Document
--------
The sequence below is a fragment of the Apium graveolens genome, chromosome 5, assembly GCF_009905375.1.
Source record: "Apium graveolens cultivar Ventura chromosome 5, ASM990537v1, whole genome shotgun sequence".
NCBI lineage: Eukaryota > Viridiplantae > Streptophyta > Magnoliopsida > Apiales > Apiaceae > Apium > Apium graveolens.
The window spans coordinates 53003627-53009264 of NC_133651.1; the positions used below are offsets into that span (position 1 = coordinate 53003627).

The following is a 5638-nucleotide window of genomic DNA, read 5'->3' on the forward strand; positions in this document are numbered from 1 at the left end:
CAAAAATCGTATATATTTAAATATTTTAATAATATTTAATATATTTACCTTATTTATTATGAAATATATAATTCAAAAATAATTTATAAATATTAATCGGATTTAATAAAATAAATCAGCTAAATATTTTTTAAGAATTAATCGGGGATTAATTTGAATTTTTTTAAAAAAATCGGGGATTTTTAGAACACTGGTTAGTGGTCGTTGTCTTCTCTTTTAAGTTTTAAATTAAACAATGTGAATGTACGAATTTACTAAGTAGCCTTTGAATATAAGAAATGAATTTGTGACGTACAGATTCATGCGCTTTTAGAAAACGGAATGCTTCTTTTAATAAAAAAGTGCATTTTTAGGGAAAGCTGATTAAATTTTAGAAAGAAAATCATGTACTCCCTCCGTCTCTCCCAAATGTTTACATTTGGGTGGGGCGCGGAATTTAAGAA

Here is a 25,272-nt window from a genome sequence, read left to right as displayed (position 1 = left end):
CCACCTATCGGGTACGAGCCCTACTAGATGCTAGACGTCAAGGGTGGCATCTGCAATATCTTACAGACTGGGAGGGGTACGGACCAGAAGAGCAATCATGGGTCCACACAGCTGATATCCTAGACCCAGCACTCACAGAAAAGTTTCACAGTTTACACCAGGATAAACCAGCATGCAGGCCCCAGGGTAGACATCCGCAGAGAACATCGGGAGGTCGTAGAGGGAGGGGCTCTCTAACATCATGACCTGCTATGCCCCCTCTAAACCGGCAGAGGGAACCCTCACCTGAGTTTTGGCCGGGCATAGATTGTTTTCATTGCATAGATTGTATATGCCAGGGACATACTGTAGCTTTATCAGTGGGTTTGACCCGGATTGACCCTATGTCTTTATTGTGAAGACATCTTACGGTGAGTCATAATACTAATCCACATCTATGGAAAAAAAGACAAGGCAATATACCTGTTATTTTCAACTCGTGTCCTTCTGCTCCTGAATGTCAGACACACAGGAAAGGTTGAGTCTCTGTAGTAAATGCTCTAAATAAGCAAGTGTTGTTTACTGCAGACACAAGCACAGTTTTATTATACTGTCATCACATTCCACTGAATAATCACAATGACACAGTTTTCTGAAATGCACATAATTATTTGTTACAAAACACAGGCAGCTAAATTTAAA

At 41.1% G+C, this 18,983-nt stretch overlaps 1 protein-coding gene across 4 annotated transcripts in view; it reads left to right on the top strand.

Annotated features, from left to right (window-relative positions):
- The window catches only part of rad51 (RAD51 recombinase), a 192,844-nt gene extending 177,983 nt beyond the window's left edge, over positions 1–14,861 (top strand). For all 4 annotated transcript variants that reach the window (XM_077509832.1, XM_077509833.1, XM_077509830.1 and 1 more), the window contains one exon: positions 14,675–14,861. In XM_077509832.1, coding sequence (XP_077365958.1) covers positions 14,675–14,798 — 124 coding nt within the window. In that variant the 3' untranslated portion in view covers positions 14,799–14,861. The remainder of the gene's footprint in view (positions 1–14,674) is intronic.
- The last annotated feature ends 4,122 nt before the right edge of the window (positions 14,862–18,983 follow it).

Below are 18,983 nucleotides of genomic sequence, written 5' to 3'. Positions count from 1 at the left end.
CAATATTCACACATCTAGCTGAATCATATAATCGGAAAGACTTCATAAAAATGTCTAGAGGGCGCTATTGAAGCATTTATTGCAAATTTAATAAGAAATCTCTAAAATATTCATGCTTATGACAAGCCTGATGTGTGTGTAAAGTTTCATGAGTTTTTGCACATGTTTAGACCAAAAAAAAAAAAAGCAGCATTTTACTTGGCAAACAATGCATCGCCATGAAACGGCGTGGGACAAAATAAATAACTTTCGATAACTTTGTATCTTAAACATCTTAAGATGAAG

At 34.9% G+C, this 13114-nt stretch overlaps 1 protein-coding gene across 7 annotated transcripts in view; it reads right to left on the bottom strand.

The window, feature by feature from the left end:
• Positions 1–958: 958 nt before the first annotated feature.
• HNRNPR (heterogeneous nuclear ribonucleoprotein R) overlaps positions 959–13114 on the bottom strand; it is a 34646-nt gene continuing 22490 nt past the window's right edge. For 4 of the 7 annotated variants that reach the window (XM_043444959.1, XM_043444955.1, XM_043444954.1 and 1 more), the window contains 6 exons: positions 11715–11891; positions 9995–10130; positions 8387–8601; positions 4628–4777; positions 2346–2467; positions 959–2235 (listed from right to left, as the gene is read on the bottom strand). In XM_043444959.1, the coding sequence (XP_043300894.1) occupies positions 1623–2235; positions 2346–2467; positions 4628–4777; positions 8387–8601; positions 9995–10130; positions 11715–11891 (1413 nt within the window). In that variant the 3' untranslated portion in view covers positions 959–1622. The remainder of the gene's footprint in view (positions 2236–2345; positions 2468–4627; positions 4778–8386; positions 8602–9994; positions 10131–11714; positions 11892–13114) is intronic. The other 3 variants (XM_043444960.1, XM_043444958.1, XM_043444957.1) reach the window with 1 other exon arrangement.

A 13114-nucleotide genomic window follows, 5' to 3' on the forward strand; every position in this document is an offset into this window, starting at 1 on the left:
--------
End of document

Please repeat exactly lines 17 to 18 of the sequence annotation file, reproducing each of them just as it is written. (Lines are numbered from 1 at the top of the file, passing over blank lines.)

• Positions 1–958: 958 nt before the first annotated feature.
• HNRNPR (heterogeneous nuclear ribonucleoprotein R) overlaps positions 959–13114 on the bottom strand; it is a 34646-nt gene continuing 22490 nt past the window's right edge. For 4 of the 7 annotated variants that reach the window (XM_043444959.1, XM_043444955.1, XM_043444954.1 and 1 more), the window contains 6 exons: positions 11715–11891; positions 9995–10130; positions 8387–8601; positions 4628–4777; positions 2346–2467; positions 959–2235 (listed from right to left, as the gene is read on the bottom strand). In XM_043444959.1, the coding sequence (XP_043300894.1) occupies positions 1623–2235; positions 2346–2467; positions 4628–4777; positions 8387–8601; positions 9995–10130; positions 11715–11891 (1413 nt within the window). In that variant the 3' untranslated portion in view covers positions 959–1622. The remainder of the gene's footprint in view (positions 2236–2345; positions 2468–4627; positions 4778–8386; positions 8602–9994; positions 10131–11714; positions 11892–13114) is intronic. The other 3 variants (XM_043444960.1, XM_043444958.1, XM_043444957.1) reach the window with 1 other exon arrangement.